City and fire officials have said that a faster response probably would not have saved the men's lives. They added that the incident serves as an example of the problems caused by a fragmented emergency-response system.

    The report released Friday was prepared by emergency-services representatives from throughout the county. It showed that a single 911 center would save more than $4.2 million annually across the county.

    Currently, calls can go to 10 call centers in the county. The majority of the savings, about $3.5 million, would come from cutting staff, the report showed.

    "There is no question that this is a more efficient way to provide service to the public," sheriff's spokesman Gary Davidson said. "I don't see how anybody could read this report and not come up with this conclusion."

    The 18-page report was distributed to police and fire chiefs and mayors throughout the county, Davidson said. It is unclear, he said, when the changes recommended in the report would be implemented. It requires everyone to agree on a plan, and no one knows when that might happen.

    However, in May the County Council is expected to revise its emergency medical services ordinance, which, as proposed, would require all of the county's fire departments to provide automatic aid, county spokesman Dave Byron said.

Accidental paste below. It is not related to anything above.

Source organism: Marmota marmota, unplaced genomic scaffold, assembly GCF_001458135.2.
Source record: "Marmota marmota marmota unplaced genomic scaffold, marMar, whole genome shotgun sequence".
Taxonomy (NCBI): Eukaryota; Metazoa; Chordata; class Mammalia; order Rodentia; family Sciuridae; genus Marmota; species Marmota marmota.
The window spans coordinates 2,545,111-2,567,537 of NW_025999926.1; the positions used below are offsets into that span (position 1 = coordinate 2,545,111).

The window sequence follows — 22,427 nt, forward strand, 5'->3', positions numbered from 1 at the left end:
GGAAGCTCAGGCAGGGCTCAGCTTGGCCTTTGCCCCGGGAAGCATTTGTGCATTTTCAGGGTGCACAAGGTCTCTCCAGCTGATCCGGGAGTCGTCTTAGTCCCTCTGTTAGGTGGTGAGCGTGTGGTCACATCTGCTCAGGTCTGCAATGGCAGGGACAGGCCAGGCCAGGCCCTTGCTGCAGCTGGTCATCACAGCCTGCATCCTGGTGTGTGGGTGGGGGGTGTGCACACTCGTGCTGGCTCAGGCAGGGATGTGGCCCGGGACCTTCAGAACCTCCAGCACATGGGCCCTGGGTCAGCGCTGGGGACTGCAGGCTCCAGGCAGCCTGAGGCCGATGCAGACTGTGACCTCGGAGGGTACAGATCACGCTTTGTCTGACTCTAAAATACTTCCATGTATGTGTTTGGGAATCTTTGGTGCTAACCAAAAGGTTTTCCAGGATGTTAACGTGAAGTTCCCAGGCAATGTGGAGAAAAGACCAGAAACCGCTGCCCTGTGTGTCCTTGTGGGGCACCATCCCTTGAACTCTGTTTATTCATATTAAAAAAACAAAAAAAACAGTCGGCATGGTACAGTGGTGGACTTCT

It could take as long as two years for the change to take effect countywide as fire departments re-apply for permission to operate through the county under the new rules, Byron said.

    For some, the changes can't come fast enough.

    "It's kind of a game of Russian roulette that we're playing," Volusia County Fire Services Chief Jim Tauber said of the current emergency-response system.

    "It's time to stop all the nonsense and get this done right. It's a tragedy waiting to happen. There's places where there's a fire station and across the street is another jurisdiction."

    Alicia A. Caldwell can be reached at acaldwell@orlandosentinel.com or 386-851-7924. Kevin P. Connolly can be reached at 386-851-7934 or kconnolly@orlandosentinel.com.
    Last edited by captstanm1; 03-20-2003 at 08:00 AM.
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    The comments, opinions, and positions expressed here are mine. They are expressed respectfully, in the spirit of safety and progress. They do not reflect the opinions or positions of my employer or my department.